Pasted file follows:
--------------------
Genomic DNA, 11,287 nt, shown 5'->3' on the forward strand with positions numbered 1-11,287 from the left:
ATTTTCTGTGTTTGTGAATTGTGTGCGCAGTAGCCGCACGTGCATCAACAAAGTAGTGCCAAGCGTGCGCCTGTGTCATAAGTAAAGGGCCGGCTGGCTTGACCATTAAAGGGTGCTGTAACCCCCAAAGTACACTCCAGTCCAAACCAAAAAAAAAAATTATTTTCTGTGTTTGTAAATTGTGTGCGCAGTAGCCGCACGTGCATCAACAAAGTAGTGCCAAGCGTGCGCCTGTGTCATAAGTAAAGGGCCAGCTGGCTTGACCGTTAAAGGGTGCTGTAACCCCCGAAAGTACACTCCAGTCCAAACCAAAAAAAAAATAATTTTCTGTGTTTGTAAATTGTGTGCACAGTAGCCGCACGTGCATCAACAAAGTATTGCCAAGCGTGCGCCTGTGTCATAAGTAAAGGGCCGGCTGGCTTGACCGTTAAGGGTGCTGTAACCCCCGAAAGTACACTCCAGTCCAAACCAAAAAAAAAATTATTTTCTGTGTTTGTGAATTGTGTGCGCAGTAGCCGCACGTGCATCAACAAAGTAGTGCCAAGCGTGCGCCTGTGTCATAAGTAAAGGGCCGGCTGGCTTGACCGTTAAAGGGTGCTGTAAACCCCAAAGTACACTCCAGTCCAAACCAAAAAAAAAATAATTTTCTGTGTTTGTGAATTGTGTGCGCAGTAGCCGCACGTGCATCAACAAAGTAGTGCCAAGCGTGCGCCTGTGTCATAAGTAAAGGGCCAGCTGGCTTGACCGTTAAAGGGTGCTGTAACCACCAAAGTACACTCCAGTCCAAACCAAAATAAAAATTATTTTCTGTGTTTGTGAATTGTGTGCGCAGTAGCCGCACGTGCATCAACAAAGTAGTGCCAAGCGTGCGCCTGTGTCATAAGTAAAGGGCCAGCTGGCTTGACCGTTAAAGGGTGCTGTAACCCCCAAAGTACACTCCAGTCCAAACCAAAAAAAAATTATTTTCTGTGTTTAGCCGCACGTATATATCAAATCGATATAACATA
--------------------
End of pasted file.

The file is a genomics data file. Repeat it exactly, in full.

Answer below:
Genomic DNA, 11,287 nt, shown 5'->3' on the forward strand with positions numbered 1-11,287 from the left:
ATTTTCTGTGTTTGTGAATTGTGTGCGCAGTAGCCGCACGTGCATCAACAAAGTAGTGCCAAGCGTGCGCCTGTGTCATAAGTAAAGGGCCGGCTGGCTTGACCATTAAAGGGTGCTGTAACCCCCAAAGTACACTCCAGTCCAAACCAAAAAAAAAAATTATTTTCTGTGTTTGTAAATTGTGTGCGCAGTAGCCGCACGTGCATCAACAAAGTAGTGCCAAGCGTGCGCCTGTGTCATAAGTAAAGGGCCAGCTGGCTTGACCGTTAAAGGGTGCTGTAACCCCCGAAAGTACACTCCAGTCCAAACCAAAAAAAAAATAATTTTCTGTGTTTGTAAATTGTGTGCACAGTAGCCGCACGTGCATCAACAAAGTATTGCCAAGCGTGCGCCTGTGTCATAAGTAAAGGGCCGGCTGGCTTGACCGTTAAGGGTGCTGTAACCCCCGAAAGTACACTCCAGTCCAAACCAAAAAAAAAATTATTTTCTGTGTTTGTGAATTGTGTGCGCAGTAGCCGCACGTGCATCAACAAAGTAGTGCCAAGCGTGCGCCTGTGTCATAAGTAAAGGGCCGGCTGGCTTGACCGTTAAAGGGTGCTGTAAACCCCAAAGTACACTCCAGTCCAAACCAAAAAAAAAATAATTTTCTGTGTTTGTGAATTGTGTGCGCAGTAGCCGCACGTGCATCAACAAAGTAGTGCCAAGCGTGCGCCTGTGTCATAAGTAAAGGGCCAGCTGGCTTGACCGTTAAAGGGTGCTGTAACCACCAAAGTACACTCCAGTCCAAACCAAAATAAAAATTATTTTCTGTGTTTGTGAATTGTGTGCGCAGTAGCCGCACGTGCATCAACAAAGTAGTGCCAAGCGTGCGCCTGTGTCATAAGTAAAGGGCCAGCTGGCTTGACCGTTAAAGGGTGCTGTAACCCCCAAAGTACACTCCAGTCCAAACCAAAAAAAAATTATTTTCTGTGTTTAGCCGCACGTATATATCAAATCGATATAACATA